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It is only an inconspicuous piece of paper, but it is an important milestone for autonomous driving: At the end of 2018 the three partners from the joint research project RadarGlass applied for a patent for an innovative radar system. The Fraunhofer Institute for Laser Technology ILT from Aachen, the Fraunhofer Institute for Organic Electronics, Electron Beam and Plasma Technology FEP from Dresden and the Institute of High Frequency Technology IHF of RWTH Aachen University have developed a coating process chain that enables radar sensors to be integrated in car headlights. After almost two years in development they have manufactured a working prototype.

 

Completely autonomous vehicles pose an enormous challenge for sensor technology because, in principle, the supporting system must hear, see and feel better than humans. While the corresponding sensors are available – in particular since a large number of assistance systems have already been installed – developers are always faced with the question of where they can be placed best. In the case of radar sensors, it makes sense to install them in the front headlamps. “It's the perfect position because they completely cover the near and far range and allow you to look to the side,“ explains Dipl.-Phys. Patrick Gretzki, scientist in the Micro and Nano Structuring group at Fraunhofer ILT. “Since the light source generates so much heat, the sensors are also always free of snow and water even under harsh weather conditions.”

 

With an electrically conductive thin film for headlamp covers, radar beams can be specifically shaped and directed. © Fraunhofer ILT, Aachen, Germany.With an electrically conductive thin film for headlamp covers, radar beams can be specifically shaped and directed. © Fraunhofer ILT, Aachen, Germany.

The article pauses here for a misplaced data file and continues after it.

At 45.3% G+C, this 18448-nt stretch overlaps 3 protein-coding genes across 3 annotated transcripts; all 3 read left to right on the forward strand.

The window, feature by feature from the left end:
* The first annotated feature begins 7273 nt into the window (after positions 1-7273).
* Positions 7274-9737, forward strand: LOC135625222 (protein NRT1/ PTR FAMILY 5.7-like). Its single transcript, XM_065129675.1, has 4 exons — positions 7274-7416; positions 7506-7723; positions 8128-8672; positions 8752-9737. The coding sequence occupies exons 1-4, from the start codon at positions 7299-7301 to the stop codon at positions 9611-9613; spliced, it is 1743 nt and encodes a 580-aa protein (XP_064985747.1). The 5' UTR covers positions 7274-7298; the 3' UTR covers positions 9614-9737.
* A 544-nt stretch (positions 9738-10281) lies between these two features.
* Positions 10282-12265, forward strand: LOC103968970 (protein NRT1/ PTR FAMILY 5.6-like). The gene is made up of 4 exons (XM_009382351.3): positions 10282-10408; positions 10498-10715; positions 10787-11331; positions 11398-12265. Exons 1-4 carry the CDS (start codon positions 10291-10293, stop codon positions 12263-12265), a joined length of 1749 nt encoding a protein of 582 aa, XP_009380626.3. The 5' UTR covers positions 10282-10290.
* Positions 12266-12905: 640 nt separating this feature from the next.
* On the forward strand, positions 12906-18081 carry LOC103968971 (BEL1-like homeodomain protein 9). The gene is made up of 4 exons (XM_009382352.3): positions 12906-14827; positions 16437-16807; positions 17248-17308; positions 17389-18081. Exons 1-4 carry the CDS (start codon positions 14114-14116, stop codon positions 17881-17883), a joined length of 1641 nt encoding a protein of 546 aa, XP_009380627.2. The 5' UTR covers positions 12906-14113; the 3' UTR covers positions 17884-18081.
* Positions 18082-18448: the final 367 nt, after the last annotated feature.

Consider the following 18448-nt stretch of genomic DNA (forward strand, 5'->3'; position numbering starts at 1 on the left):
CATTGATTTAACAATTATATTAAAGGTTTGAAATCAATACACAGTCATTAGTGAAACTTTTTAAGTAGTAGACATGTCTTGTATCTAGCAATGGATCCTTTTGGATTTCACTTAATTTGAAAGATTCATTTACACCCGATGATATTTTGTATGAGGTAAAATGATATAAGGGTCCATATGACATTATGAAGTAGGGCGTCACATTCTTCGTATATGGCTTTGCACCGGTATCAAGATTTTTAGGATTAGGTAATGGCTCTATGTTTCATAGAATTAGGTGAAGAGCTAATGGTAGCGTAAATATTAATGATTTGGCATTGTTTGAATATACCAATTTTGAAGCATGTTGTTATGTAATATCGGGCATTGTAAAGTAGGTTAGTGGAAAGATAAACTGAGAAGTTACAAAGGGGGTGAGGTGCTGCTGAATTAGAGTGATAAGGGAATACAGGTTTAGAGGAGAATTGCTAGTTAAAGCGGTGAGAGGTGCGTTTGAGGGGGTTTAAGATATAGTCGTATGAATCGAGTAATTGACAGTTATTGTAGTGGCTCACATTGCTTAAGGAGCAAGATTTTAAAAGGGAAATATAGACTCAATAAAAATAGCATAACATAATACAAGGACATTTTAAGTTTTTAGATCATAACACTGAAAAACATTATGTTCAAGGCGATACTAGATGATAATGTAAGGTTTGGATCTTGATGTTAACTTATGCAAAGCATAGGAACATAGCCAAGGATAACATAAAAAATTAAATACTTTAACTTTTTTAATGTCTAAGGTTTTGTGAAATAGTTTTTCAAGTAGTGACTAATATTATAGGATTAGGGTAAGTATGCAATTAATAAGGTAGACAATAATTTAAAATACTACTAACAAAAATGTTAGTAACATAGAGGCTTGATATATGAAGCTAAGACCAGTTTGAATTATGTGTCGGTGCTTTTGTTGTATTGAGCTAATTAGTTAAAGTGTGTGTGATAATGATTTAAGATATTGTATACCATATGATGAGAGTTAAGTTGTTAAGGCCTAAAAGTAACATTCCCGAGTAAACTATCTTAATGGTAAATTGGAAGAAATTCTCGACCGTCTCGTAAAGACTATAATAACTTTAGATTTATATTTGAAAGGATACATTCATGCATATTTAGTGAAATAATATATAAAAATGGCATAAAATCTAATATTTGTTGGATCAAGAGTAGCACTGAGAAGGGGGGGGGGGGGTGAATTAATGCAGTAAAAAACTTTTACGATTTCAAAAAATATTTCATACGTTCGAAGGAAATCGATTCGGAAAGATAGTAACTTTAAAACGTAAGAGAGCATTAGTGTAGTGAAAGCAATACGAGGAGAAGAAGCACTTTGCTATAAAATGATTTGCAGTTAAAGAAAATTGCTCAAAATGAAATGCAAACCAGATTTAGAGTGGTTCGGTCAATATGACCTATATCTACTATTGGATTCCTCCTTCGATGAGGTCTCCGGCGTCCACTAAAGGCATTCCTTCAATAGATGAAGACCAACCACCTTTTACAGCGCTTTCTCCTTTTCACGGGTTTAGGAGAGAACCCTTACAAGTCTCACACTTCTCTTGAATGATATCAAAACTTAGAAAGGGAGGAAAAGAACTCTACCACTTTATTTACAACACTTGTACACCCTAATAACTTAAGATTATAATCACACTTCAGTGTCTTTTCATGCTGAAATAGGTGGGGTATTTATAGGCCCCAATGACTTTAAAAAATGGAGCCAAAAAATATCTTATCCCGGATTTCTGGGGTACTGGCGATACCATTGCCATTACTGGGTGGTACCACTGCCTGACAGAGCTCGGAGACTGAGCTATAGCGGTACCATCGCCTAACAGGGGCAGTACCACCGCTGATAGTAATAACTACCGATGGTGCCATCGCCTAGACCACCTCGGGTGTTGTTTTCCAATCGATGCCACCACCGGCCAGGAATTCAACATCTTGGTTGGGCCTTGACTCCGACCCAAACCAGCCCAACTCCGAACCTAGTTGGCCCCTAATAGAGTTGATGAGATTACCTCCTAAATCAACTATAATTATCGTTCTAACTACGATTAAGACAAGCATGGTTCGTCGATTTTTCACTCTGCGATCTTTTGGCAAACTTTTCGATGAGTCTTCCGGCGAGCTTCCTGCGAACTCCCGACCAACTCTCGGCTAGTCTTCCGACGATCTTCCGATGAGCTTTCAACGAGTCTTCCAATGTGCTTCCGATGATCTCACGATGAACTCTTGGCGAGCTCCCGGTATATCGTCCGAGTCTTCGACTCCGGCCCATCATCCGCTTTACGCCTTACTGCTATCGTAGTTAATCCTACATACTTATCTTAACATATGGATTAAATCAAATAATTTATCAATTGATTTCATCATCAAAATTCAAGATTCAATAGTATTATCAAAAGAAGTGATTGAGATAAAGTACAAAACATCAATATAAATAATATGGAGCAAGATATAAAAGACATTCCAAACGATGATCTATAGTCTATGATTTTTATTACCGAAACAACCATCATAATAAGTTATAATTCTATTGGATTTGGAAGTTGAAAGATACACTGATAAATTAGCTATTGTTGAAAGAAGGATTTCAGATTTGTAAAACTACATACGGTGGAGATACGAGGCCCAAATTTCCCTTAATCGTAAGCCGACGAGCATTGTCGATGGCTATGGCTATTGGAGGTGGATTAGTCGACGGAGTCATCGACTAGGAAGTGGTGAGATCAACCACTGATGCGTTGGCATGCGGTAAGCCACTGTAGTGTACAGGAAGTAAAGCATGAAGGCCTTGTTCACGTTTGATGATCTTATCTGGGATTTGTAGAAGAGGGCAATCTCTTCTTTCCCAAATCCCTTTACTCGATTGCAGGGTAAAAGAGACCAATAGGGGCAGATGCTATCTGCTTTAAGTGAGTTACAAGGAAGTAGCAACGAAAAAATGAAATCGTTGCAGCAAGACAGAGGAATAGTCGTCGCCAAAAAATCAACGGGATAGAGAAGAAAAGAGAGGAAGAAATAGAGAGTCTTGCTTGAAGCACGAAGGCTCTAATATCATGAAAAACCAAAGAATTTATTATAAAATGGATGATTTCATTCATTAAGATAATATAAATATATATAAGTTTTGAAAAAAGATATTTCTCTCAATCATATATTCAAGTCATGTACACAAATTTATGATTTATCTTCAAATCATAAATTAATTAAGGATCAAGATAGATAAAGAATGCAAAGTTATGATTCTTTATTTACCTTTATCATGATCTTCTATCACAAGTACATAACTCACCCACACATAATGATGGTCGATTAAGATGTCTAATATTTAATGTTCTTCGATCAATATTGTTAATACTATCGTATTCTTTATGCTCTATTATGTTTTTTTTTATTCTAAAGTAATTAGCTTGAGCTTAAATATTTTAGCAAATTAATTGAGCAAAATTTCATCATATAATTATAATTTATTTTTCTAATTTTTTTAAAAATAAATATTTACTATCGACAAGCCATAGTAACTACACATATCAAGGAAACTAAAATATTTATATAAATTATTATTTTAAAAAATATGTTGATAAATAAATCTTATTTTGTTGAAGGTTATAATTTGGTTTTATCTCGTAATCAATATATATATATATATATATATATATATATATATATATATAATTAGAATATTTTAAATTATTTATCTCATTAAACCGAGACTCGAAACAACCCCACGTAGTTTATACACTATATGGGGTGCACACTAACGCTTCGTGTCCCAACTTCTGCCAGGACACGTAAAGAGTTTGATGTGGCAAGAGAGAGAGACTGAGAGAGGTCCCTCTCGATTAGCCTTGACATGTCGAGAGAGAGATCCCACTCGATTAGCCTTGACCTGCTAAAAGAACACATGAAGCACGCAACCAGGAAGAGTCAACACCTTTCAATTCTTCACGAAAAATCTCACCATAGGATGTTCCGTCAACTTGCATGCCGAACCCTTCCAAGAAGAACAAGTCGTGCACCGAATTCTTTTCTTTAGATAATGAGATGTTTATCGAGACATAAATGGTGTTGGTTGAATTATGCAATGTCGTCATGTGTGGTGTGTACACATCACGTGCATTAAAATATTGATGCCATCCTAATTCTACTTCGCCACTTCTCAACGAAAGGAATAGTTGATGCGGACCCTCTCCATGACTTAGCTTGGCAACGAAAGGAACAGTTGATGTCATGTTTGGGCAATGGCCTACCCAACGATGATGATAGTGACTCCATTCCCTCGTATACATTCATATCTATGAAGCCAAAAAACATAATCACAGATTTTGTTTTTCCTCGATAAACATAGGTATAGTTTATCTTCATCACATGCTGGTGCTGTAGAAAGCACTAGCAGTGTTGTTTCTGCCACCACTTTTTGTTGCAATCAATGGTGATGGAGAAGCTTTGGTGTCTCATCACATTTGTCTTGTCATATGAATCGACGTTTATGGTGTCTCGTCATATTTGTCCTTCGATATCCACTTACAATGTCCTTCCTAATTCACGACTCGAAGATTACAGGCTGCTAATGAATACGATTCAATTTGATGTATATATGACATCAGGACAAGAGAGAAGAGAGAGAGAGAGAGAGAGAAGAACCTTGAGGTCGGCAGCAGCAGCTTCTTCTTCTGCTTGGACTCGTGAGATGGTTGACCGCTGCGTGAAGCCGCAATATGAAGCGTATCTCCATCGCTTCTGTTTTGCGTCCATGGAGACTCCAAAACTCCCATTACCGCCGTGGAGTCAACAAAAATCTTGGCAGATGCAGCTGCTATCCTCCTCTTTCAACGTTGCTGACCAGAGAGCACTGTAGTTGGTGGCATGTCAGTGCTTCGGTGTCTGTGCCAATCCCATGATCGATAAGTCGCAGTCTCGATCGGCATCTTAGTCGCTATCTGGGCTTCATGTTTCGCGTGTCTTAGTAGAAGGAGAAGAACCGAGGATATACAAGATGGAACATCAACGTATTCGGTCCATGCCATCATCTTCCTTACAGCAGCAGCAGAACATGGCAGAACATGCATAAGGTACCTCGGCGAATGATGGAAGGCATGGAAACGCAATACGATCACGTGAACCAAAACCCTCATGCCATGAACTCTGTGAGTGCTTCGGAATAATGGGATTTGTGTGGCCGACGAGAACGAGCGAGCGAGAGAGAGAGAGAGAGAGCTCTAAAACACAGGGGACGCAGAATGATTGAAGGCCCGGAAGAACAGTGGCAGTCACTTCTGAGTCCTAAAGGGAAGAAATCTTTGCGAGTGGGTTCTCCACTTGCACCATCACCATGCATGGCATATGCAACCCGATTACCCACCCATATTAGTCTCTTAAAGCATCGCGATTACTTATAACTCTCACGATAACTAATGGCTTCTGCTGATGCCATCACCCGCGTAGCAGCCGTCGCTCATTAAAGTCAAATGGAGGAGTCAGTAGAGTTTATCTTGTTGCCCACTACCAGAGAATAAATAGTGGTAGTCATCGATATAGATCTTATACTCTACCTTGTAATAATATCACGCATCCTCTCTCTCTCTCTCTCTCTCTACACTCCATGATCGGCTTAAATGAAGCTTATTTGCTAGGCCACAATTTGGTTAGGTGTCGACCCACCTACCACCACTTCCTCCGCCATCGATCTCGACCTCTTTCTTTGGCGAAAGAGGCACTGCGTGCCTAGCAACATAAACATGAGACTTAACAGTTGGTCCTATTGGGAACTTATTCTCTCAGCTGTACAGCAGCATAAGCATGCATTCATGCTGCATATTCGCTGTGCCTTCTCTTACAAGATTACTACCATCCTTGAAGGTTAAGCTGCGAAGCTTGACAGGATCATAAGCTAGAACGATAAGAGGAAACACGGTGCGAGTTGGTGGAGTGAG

Coating directs the radar beam

The three institutes cover all the necessary expertise from developing a suitable coating system to designing the high-frequency components all the way to precisely producing them with laser radiation. Together, they have developed a functional, electrically conductive thin film placed inside the headlamp cover, a film that can be used to specifically shape and direct the radar beam. The layer can manipulate the beam selectively depending on the type of application: In order to detect and recognize pedestrians, the radar beam is directed to the side. Like an eye, the beam can also be focused on the near or far range. The RadarGlass project is investigating which thin-film system can be used to control radar waves with low loss and without limiting the main purpose of the headlamp.

 

Precise laser-based structuring in the 10 µm range

In joint development work, the partners have developed a coating system that meets the criteria for headlamp and radar use and that can be applied and structured on typical automobile headlamps.

In order to guide and shape the radar beam, small patches of the coating have to be structured. These patches act as small antennas for the radar waves. For that, a laser process was developed at Fraunhofer ILT to shape the antenna elements. In a preliminary study, the structuring of antenna elements was utilized to make it possible for high-frequency waves to pass through thermal glazing selectively, e. g. the glazing can be used for WLAN and mobile radio networks. The laser-manufactured structures – with a resolution of up to 10 µm – are much more precise than any conventional printing process. Moreover, conventional lithography processes require more steps in the process chain and are limited to flat (or slightly curved) surfaces, two hindrances overcome by the new laser-based process.

 

Implementation planned with industrial partners

With the help of simulations, the partners are developing structures for the targeted manipulation of radar waves in the range around 77 GHz. Using demonstrators, they will show the functionality of the technology and then continue to develop it. “With the demonstrators, we have shown that we can simulate, design and produce the antennas in such a way that they fulfil the desired properties,” says Gretzki. “Currently, we are already presenting the solution to industry representatives in order to tackle further steps to exploit the process. In the next phase of the project, we will install the solution in real headlamps.”

RadarGlass is funded by the VDI/VDE as part of the “VIP+“ initiative under the code 03VP03201.

 

 

 

Contact for scientific information:

Dipl.-Phys. Patrick Gretzki
Group Micro and Nano Structuring
Telephone +49 241 8906-8078
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M. Sc. Ludwig Pongratz
Group Micro and Nano Structuring
Telephone +49 241 8906-8044
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Original publication:

https://www.ilt.fraunhofer.de/en.html

 

 

 

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